What are the major causes of water pollution? Explain.

Shivani Sachdeva

Water pollution arises as a result of several human activities, which leads to the presence of several undesirable substances in water. Major water pollutants with their sources have been tabulated as follows: Pollutant Source Micro-organisms Domestic sewage Organic wastes Domestic... read more

Water pollution arises as a result of several human activities, which leads to the presence of several undesirable substances in water.

Major water pollutants with their sources have been tabulated as follows:

Pollutant

Source

Micro-organisms

Domestic sewage

Organic wastes

Domestic sewage, decaying animals and plants, animal excreta and waste, discharge from food processing industries

Plant nutrients

Chemical fertilizers

Toxic heavy metals

Chemical factories and industries

Sediments

Strip mining and soil erosion

Pesticides

Chemicals used for killing fungi, weed, insects

Radioactive substances

Mining of uranium-containing minerals

Heat

Water used for cooling in industries

Roles played by major pollutants are:

1. Pathogens: These water pollutants include bacteria and other organisms. They enter water from animal excreta and domestic sewage. Bacteria present in human excreta (for example, Escherichia coli and Streptococcus faecalis) cause gastrointestinal diseases.

2. Organic wastes: These are biodegradable wastes that pollute water as a result of run off. The presence of excess organic wastes in water decreases the amount of oxygen held by water. This decrease in the amount of dissolved oxygen inhibits aquatic life.

3. Chemical pollutants: These are water soluble chemicals like heavy metals such as cadmium, mercury, nickel, etc. The presence of these chemicals (above the tolerance limit) can damage the kidneys, central nervous system, and liver.

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Answered on 10 Oct CBSE/Class 11/Science/Chemistry/Environmental Chemistry/NCERT Solutions/Exercise 14

What would have happened if the greenhouse gases were totally missing in the earth’s atmosphere? Discuss.

Shivani Sachdeva

Earth’s most abundant greenhouse gases are CO2, CH4, O3, CFCs, and water vapour. These gases are present near the Earth’s surface. They absorb solar energy that is radiated back from the surface of the Earth. The absorption of radiation results in the heating up of the atmosphere. Hence,... read more

Earth’s most abundant greenhouse gases are CO2, CH4, O3, CFCs, and water vapour. These gases are present near the Earth’s surface. They absorb solar energy that is radiated back from the surface of the Earth. The absorption of radiation results in the heating up of the atmosphere. Hence, greenhouse gases are essential for maintaining the temperature of the Earth for the sustenance of life.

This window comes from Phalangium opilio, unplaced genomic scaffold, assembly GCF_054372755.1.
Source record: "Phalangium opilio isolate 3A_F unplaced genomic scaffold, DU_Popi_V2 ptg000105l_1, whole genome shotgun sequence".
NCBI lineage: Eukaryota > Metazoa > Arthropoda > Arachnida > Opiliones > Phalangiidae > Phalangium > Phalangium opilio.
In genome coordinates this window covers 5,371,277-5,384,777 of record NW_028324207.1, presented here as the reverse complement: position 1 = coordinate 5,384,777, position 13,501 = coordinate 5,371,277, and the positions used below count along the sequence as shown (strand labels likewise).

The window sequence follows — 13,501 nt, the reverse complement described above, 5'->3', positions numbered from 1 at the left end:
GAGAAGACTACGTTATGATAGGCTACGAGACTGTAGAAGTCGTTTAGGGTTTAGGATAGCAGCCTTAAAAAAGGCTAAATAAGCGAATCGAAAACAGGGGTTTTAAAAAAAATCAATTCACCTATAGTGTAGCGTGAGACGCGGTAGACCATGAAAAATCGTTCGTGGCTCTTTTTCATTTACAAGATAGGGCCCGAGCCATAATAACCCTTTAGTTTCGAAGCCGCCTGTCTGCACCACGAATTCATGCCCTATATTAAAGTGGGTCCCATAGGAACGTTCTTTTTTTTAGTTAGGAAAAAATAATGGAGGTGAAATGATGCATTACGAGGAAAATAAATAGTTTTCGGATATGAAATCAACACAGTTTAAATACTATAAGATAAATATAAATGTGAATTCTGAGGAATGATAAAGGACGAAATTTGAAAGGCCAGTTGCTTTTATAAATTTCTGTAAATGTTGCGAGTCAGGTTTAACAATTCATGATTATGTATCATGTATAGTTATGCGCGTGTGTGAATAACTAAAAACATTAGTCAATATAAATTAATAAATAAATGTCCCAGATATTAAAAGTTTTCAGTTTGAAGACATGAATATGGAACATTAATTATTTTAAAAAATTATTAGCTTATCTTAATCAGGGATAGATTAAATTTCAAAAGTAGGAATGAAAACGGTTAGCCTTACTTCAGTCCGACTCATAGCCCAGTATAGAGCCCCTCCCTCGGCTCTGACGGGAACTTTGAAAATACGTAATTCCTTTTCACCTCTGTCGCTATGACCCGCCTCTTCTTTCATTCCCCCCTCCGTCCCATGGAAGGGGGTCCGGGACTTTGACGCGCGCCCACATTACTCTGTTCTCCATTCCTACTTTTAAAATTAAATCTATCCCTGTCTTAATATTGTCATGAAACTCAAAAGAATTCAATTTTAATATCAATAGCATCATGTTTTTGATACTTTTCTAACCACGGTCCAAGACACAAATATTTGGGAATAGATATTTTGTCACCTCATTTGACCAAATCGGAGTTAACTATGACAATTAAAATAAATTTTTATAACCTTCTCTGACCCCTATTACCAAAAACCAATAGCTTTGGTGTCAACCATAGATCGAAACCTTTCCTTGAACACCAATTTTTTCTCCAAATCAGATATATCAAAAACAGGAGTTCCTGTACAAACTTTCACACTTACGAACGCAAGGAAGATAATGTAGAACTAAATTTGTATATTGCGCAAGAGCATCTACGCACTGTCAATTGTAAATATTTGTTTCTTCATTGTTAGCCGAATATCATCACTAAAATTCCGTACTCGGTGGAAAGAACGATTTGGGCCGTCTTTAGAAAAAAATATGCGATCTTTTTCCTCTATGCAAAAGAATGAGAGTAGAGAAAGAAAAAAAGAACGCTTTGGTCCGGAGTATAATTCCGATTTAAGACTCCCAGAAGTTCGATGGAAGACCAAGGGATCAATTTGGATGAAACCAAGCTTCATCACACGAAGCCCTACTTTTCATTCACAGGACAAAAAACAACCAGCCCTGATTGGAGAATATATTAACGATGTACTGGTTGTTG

In the absence of greenhouse gases, the average temperature of the Earth will decrease drastically, making it uninhabitable. As a result, life on Earth would be impossible.

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Answered on 10 Oct CBSE/Class 11/Science/Chemistry/Environmental Chemistry/NCERT Solutions/Exercise 14

A large number of fish are suddenly found floating dead on a lake. There is no evidence of toxic dumping... read more
A large number of fish are suddenly found floating dead on a lake. There is no evidence of toxic dumping but you find an abundance of phytoplankton. Suggest a reason for the fish kill. read less

Shivani Sachdeva

The amount of dissolved oxygen present in water is limited. The abundance of phytoplanktons causes depletion of this dissolved oxygen. This is because, phytoplanktons are degraded by bacteria present in water. For their decomposition, they require a large amount of oxygen. Hence, they consume the oxygen... read more

The amount of dissolved oxygen present in water is limited. The abundance of phytoplanktons causes depletion of this dissolved oxygen. This is because, phytoplanktons are degraded by bacteria present in water. For their decomposition, they require a large amount of oxygen. Hence, they consume the oxygen dissolved in water. As a result, the BOD level of water drops below 6 ppm, inhibiting the growth of fish and causing excessive fish-kill.

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Answered on 10 Oct CBSE/Class 11/Science/Chemistry/Environmental Chemistry/NCERT Solutions/Exercise 14

How can domestic waste be used as manure?

Shivani Sachdeva

Depending upon the nature of the waste, domestic waste can be segregated into two categories i.e., biodegradable and non–biodegradable. Biodegradable waste such as leaves, rotten food, etc. should be deposited in land fills, where they get decomposed aerobically and anaerobically into manure. Non-biodegradable... read more

Depending upon the nature of the waste, domestic waste can be segregated into two categories i.e., biodegradable and non–biodegradable. Biodegradable waste such as leaves, rotten food, etc. should be deposited in land fills, where they get decomposed aerobically and anaerobically into manure. Non-biodegradable waste (which cannot be degraded) such as plastic, glass, metal scraps etc. should be sent for recycling.

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Answered on 10 Oct CBSE/Class 11/Science/Chemistry/Environmental Chemistry/NCERT Solutions/Exercise 14

For your agricultural field or garden you have developed a compost producing pit. Discuss the process... read more

For your agricultural field or garden you have developed a compost producing pit. Discuss the process in the light of bad odour, flies and recycling of wastes for a good produce.

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Shivani Sachdeva

It is essential to take proper care of the compost producing pit in order to protect ourselves from bad odour and flies. It should be kept covered to minimize bad odour and prevent flies from entering it. The recyclable waste should not be dumped in the compost producing pit. It should be sent to the... read more

It is essential to take proper care of the compost producing pit in order to protect ourselves from bad odour and flies.

It should be kept covered to minimize bad odour and prevent flies from entering it.

The recyclable waste should not be dumped in the compost producing pit. It should be sent to the industries through vendors for recycling.